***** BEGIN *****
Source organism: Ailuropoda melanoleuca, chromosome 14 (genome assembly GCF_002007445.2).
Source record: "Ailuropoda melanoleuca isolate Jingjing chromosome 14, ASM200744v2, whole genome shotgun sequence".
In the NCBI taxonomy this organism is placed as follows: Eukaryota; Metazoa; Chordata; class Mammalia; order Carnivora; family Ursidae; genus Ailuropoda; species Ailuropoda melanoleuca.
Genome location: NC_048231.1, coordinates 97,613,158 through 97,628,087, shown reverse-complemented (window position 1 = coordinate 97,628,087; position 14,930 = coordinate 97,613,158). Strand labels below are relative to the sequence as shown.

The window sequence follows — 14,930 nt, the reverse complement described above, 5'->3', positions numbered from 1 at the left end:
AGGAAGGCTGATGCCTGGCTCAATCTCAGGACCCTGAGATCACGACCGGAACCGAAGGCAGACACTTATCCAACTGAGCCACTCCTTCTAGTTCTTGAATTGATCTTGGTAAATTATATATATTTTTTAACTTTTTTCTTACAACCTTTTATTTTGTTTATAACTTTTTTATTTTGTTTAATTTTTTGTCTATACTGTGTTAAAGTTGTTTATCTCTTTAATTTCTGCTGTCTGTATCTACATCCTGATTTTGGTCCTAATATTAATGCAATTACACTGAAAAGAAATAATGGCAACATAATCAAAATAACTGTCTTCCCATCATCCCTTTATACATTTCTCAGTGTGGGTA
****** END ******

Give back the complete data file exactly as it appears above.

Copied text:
Source organism: Ailuropoda melanoleuca, chromosome 14 (genome assembly GCF_002007445.2).
Source record: "Ailuropoda melanoleuca isolate Jingjing chromosome 14, ASM200744v2, whole genome shotgun sequence".
In the NCBI taxonomy this organism is placed as follows: Eukaryota; Metazoa; Chordata; class Mammalia; order Carnivora; family Ursidae; genus Ailuropoda; species Ailuropoda melanoleuca.
Genome location: NC_048231.1, coordinates 97,613,158 through 97,628,087, shown reverse-complemented (window position 1 = coordinate 97,628,087; position 14,930 = coordinate 97,613,158). Strand labels below are relative to the sequence as shown.

The window sequence follows — 14,930 nt, the reverse complement described above, 5'->3', positions numbered from 1 at the left end:
AGGAAGGCTGATGCCTGGCTCAATCTCAGGACCCTGAGATCACGACCGGAACCGAAGGCAGACACTTATCCAACTGAGCCACTCCTTCTAGTTCTTGAATTGATCTTGGTAAATTATATATATTTTTTAACTTTTTTCTTACAACCTTTTATTTTGTTTATAACTTTTTTATTTTGTTTAATTTTTTGTCTATACTGTGTTAAAGTTGTTTATCTCTTTAATTTCTGCTGTCTGTATCTACATCCTGATTTTGGTCCTAATATTAATGCAATTACACTGAAAAGAAATAATGGCAACATAATCAAAATAACTGTCTTCCCATCATCCCTTTATACATTTCTCAGTGTGGGTA